But on my first visit to West on the corner, as it’s now called, I of course did sample some of that alcohol. I went low-strength, for convenience sake and soon regretted that decision – the West Somme going as close to carbonated water as Trading Standards will probably allow, a real waste of barley. Of course, most West beers are reasonably good, and I agree with the concept of low-strength beers, but this version is a brewing failure.

Next door, in the former events space, is a slightly more elegant room in which the full food menu is served. Although the German menu is quite a novelty in this city, it is still just another restaurant serving middle-of-the-road fare, something that is not a rarity in this city, whereas decent live-music venues are dwindling in numbers.

No comprehensive BB bar visit is complete without a toilet inspection and downstairs I did just that. The red tiling contained within is easily the best design feature of the whole joint. That tells you something.

Down there, I recalled the anecdote that during the gutting of this place’s beautiful fixtures and fittings, the builder/desecrator was given the old bar to keep. Lucky for him, fuck the rest of us.

A hundred yards further along Woodlands Road in the direction of town is The Arlington, and hardly a starker contrast with West on the Corner can be imagined.

The Arlington has had a number of refurbs over the decades but I think its present look is the best of the lot of them – a bit of a midden, really, and all the better for it, because that’s what its punters want, an antidote to the rest of the West End. They want a place you can get drunk in without bothering if you spill some of your lager on the floor or you bundle over a chair or two as you stumble to the bar.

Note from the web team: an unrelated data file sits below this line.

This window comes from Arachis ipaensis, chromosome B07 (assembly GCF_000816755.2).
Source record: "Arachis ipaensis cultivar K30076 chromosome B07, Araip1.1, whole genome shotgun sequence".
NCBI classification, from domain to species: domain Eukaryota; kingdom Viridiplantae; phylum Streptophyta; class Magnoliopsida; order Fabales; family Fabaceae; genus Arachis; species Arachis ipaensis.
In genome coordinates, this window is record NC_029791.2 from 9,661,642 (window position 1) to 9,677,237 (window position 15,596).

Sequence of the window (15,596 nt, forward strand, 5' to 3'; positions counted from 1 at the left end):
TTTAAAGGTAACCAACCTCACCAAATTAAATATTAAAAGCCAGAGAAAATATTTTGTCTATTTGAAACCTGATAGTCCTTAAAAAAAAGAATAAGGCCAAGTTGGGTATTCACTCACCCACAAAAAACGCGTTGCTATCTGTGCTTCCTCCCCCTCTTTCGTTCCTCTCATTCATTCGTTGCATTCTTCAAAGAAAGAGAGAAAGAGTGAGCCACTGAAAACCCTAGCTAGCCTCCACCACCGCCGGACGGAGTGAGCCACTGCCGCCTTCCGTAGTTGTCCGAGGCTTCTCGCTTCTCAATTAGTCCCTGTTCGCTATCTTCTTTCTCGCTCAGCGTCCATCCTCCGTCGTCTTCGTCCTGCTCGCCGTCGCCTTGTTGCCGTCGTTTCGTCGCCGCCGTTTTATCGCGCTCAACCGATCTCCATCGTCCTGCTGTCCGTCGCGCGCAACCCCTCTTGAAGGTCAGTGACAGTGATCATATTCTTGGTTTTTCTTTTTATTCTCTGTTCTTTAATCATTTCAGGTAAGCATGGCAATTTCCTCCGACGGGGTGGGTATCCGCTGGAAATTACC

And they, in this outpost of counter-culture in this district of Glasgow, don’t care if the lighting is pretty decrepit – the fairy lights, for instance, quite ridiculous – or the furniture the cheap side of rickety, or the drink brands the very opposite of premium.

Craft-beer snobs would scoff at the drinks selection which includes the Arlington’s own Stone of Destiny lager (£2.70) which plays on the urban legend of the true resting place of that relic. The fact that the bar lets you pay for that particular pint with Scotcoin tells you a little bit more about the ethos of this bar.

In here you get misfits, dropouts, serious drinkers, ex-Halt-goers (probably), OAPs on a Wednesday afternoon pub crawl, down-at-luck salesmen with glassy eyes stuck in the corner with two pints for company, and just old-fashioned party animals partaking in concoctions like a Bucky Bomb.

The most recent time I was in, on a Wednesday afternoon, the handful of punters, who before entering the Arlington had mostly been strangers, were crowded around the bar chatting, laughing and drinking together. Down the road at West on the Corner, there was a similar number of customers but they remained separate, each little party of one, two, three or four keeping to their own table – circulation seemingly an impossible thing as they sipped and sipped and sipped…

The difference between the two joints thus confirmed in those two snapshots – and it tempts me to say that in The Arlington they have a good time, in West on the Corner they just think they do.